A number of situations don’t clear up PPP query » Albuquerque Journal


There are two tax issues here. First, are PPP loan expenses deductible? Second, can an S corporation shareholder increase stock basis for income from discharge of the PPP loan that CARES excluded from income?

Let’s look at three scenarios. In all three we will assume a sole S corporation shareholder with a capital investment, and stock basis, of $300,000. The corporation borrows $200,000 on a PPP loan and pays $200,000 of allowed expenses. The loan is then forgiven and the stock sold for $300,000.

First, we’ll assume the PPP expenses are not deductible and there is no basis increase allowed for excluded income from loan forgiveness. The stock basis stays at $300,000. The sale of the stock produces no gain.

Second, the corporation deducts the $200,000 of expenses but there is no basis adjustment allowed for debt forgiveness income that is excluded from income. The deductions reduce stock basis to $100,000. A stock sale then produces $200,000 of capital gain.

Third, the corporation deducts the $200,000 of expenses and the shareholder claims a $200,000 positive basis adjustment for debt forgiveness income that is excluded from income. Stock basis goes up and down but stays at $300,000. A stock sale then produces no gain.

Our first situation produces no tax result – from deductions or from income. This matches the economic result – the shareholder simply received his investment back. No economic result, no tax result.

The second situation produces $200,000 of business deductions in one period followed by $200,000 of capital gain. The income and deductions net to zero, again matching the economic result. But we may get deductions early and income late, plus tax-favored treatment of the capital gain.

The third situation allows $200,000 of business deductions with no income offset. Zero economic effect but a net $200,000 tax deduction.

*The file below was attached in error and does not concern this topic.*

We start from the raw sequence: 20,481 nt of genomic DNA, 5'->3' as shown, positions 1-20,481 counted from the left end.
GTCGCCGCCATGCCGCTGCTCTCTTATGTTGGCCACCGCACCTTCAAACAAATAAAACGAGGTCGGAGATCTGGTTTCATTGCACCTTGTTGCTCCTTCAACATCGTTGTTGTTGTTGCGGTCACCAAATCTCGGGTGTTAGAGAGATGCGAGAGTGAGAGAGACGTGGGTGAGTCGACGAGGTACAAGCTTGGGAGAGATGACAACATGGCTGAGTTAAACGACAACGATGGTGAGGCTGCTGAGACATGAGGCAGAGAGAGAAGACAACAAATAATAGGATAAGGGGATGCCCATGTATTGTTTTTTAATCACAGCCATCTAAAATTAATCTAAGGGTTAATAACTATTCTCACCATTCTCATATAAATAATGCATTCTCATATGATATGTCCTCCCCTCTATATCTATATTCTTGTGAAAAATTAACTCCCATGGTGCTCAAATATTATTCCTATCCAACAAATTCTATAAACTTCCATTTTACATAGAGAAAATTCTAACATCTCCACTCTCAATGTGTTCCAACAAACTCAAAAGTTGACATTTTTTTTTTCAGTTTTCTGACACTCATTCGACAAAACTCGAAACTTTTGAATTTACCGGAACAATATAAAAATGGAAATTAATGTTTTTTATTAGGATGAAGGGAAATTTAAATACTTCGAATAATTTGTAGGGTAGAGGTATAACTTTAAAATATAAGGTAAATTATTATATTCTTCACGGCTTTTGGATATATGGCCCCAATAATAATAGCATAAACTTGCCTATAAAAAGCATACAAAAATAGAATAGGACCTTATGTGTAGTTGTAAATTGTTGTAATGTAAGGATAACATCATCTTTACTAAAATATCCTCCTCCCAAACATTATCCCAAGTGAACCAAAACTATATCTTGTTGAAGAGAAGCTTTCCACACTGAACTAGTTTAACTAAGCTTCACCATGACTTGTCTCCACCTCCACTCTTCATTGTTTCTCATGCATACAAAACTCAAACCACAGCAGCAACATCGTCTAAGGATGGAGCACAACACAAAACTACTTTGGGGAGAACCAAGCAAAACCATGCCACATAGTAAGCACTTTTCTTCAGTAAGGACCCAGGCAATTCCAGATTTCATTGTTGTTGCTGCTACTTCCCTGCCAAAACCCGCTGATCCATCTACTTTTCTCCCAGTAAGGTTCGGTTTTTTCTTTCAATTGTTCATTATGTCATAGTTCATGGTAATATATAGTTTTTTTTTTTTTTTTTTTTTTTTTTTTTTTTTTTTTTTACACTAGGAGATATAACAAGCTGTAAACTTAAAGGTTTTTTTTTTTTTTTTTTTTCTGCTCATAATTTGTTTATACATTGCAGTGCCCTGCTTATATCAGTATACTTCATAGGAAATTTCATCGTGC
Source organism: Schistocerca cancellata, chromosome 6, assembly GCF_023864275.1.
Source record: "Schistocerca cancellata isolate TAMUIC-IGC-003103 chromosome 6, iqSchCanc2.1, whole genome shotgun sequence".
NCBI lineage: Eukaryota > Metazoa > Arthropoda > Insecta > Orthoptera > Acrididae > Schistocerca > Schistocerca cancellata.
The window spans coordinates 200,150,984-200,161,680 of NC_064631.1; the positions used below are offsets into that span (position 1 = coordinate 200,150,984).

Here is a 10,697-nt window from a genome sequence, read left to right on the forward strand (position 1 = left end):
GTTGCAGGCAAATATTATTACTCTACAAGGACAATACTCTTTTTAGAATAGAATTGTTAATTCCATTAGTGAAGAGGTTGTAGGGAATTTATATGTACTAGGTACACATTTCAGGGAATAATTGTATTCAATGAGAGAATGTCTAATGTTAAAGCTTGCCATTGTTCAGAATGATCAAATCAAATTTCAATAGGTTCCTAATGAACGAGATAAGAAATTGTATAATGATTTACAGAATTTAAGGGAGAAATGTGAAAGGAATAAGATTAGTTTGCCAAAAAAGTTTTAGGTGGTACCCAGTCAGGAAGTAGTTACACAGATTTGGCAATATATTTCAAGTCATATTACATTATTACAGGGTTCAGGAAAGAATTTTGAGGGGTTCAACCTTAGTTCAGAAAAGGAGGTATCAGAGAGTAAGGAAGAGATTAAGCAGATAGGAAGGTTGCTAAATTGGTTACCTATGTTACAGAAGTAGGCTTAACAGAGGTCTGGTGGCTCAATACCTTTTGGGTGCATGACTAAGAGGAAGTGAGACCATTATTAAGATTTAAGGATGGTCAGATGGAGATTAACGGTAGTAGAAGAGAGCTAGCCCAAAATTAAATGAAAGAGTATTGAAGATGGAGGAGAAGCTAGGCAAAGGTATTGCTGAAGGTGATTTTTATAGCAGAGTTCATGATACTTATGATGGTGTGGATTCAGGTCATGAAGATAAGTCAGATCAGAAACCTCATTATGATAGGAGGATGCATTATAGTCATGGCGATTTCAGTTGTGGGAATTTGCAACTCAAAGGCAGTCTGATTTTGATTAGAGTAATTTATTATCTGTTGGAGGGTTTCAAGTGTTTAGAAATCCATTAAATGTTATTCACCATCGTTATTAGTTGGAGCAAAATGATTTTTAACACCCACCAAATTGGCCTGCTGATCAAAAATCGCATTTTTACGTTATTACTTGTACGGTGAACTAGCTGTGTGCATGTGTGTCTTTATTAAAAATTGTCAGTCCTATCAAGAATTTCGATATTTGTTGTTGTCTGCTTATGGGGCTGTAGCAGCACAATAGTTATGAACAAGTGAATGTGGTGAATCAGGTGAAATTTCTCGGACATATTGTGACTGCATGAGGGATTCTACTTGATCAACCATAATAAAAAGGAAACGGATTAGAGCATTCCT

Situation 2 creates non-economic deductions in one period to be offset by non-economic income in a later period. Situation 3 produces $200,000 of non-economic deductions with no offsetting income.

From a policy standpoint only scenario 1 should be right. So what? The question is not what should be right but what is right under the law as it is written.

Poorly written laws lead to illogical results. Abraham Lincoln said the best way to get a bad law repealed is to enforce it strictly.

In Gitlitz, an S corporation had cancellation of debt (COD) income that was excluded under Section 108 of the tax law due to the insolvency of the corporation. The Supreme Court held that the plain language of the statute treated COD as an item of income that allowed the shareholders to increase their stock basis notwithstanding the Section 108 insolvency exclusion.

Other courts had argued a basis increase would allow for a “double windfall.” The Supreme Court said “because the Code’s plain text permits the taxpayers here to receive these benefits, we need not address this policy concern.”

In response to the Gitlitz holding, Congress amended the law to deny a stock basis increase for COD income excluded under Section 108. The amendment applies only within Section 108, that is, only to COD income excluded by Section 108.

So does Gitlitz survive the congressional amendment designed specifically to deal with a policy concern when the amendment, by its plain terms, applies only to income excluded under Section 108?

If Gitlitz survived for non-Section 108 excluded income items, our third scenario is possible. It should not be but it might be.

Jim Hamill is the director of Tax Practice at Reynolds, Hix & Co. in Albuquerque. He can be reached at [email protected].